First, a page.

Not for Sissies
By: Lance Waring
“Steve, your nose is turning white. Do you have a face mask?” our guide Kim Grant yells over the wind. Steve puts his glove to his face and shakes his head. We huddle around as Kim tears open her pack and produces a thick balaclava for her client. Frostbite averted, she sets a brisk pace uphill. Swirling snow buffets my goggles as I shoulder my skis and follow up the flanks of aptly named Storm Peak for our final run at Silverton Mountain.
Ten minutes later, we cross a rocky ridge and hunker gratefully in the shelter of the lee side. Kim points out our descent down the center of a huge, funnel-shaped drainage and says firmly, “Stay to the left of my tracks; go one at a time; and make sure to stop above me.” With these instructions, she vanishes, her skis etching plumes down the steep bowl. I am impressed that she carves the same fast, controlled turns in conditions that have ranged from fairly funky to downright desperate.
Skiing at Silverton Mountain is not for the intermediate skier. So far, Kim Grant has safely shepherded her eight clients—five East Coast businessmen and three Telluriders—down four long runs, each requiring every trick in an expert skier’s repertoire. The first feat was simply to stay warm: The temperature never climbed above single digits.
The cold was enhanced by hurricane force winds that buffeted the high basins, where we skittered on awkwardly textured crust. Below, dense old-growth evergreens sheltered the snow from the wind, but there were hollow pockets where, even with the fattest skis, we sometimes sank to our hips. Adding to the challenge, the thick forest was littered with deadfall and laced with surprise cliff bands.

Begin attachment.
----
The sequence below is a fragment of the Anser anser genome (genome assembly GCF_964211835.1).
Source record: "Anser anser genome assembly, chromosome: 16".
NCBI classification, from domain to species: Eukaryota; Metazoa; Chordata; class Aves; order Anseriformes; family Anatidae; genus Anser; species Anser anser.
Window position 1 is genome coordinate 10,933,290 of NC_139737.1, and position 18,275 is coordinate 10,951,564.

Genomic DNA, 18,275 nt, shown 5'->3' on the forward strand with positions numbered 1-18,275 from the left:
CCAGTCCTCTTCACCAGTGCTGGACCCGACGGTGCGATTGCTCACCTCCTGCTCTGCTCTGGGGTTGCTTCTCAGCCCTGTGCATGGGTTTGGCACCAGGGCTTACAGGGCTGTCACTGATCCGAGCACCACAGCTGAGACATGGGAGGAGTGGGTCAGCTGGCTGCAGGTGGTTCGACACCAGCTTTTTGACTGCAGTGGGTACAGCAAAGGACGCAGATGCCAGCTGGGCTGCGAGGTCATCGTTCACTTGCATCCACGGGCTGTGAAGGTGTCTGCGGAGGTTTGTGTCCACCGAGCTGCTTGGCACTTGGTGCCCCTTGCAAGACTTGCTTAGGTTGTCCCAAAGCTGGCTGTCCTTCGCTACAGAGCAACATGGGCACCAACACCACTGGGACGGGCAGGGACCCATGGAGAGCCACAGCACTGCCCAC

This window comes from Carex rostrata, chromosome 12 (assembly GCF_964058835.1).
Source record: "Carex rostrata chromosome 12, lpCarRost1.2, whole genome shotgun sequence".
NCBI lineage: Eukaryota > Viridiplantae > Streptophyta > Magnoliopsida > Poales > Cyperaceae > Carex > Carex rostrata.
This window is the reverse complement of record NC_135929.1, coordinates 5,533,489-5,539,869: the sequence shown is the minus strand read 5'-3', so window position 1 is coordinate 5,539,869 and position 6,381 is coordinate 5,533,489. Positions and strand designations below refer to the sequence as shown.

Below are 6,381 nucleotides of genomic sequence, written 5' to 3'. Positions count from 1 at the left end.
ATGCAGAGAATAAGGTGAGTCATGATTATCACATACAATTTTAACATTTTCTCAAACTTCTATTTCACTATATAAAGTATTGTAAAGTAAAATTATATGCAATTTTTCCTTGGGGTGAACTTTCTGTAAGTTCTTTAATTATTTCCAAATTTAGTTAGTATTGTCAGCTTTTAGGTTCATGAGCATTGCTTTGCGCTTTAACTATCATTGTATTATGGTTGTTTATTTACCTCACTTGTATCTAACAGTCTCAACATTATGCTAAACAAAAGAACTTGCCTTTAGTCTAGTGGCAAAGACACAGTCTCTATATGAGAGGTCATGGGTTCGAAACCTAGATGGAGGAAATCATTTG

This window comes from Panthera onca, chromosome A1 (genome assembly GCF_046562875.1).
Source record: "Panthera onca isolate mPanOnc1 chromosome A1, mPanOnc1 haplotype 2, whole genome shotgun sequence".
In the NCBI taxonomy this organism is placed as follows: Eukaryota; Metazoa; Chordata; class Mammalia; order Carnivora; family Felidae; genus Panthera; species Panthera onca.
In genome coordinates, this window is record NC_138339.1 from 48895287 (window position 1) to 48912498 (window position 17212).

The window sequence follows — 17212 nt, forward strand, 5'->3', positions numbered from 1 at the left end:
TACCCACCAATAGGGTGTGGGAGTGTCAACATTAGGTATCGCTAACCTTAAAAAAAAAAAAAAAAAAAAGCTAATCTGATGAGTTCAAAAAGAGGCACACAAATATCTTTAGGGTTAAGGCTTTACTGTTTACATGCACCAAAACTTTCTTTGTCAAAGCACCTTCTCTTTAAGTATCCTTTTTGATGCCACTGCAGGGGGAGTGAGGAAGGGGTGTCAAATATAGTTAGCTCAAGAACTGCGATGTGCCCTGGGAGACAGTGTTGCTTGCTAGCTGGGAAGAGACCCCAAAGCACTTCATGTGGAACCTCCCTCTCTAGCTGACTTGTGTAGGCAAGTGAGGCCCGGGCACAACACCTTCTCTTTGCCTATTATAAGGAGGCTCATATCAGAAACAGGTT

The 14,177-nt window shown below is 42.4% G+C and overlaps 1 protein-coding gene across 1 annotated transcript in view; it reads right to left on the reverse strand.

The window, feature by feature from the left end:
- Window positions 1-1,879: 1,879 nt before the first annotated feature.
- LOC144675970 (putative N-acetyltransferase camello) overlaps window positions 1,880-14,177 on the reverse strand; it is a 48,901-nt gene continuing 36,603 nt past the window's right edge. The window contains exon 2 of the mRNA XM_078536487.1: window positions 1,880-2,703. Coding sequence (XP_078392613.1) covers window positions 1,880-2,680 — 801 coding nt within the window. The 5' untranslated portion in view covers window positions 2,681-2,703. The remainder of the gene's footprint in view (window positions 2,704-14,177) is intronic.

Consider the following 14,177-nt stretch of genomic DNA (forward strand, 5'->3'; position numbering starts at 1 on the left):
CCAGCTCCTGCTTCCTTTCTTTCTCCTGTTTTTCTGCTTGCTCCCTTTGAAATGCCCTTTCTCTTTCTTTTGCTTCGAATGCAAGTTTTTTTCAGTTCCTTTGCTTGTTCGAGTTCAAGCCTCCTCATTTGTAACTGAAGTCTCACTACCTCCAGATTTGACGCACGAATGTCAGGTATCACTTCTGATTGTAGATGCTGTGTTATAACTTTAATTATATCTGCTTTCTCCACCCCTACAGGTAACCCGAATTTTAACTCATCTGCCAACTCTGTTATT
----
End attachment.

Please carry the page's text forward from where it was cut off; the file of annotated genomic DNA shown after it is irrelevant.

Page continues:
I’m astonished that nobody in the group has torqued a knee or been impaled by a low-hanging branch. Toboggan evacuation here would be a long hellish affair, and the nearest medical facility is over an hour away, down the road in Durango. Kim assured me that nobody has ever perished while skiing Silverton Mountain. Her claim only reinforced my faith in a god who looks after children, drunks and skiers.
My dire thoughts were interrupted by a whoop from below. It was my turn to ski. I picked my way carefully down the steep bowl, finessing through layers of variable wind crust to find the group watching Kim with mouths agape. She is sidestepping through an icy choke directly above a thirty-foot cliff. “This is a no-fall zone,” she hollers cheerfully. “So don’t fall.”
I would expect such adventurous skiing in the European Alps—say Chamonix or LaGrave—but here in the litigious United States, the experience is a rare treat. The concept came to Silverton Mountain’s owner Aaron Brill, when he returned from a ski trip to New Zealand with the notion that North America needed “more challenging lift-accessed skiing on a mountain based purely on skiing, not development.”
Brill’s vision is evident from the moment you pull on your boots in the unpaved parking lot and trudge past a pack of playful malamutes on your way to the canvas yurt that serves as Silverton Mountain’s base lodge. Inside, the yurt smells of wood smoke, unwashed Gore-Tex and adrenaline. Avalanche beacons, shovels and probe poles are mandatory equipment. The first order of the morning is to sign a waiver form, which includes contact information for next of kin. At the top of the page is the Silverton Mountain logo, a stick-figure skier tumbling headfirst off a cliff. This makes more sense when you learn that Silverton’s gentle terrain is angled somewhere around thirty degrees (roughly the same pitch as the headwall of Telluride’s Plunge) and that some of Silverton’s steeper slopes tilt over fifty degrees.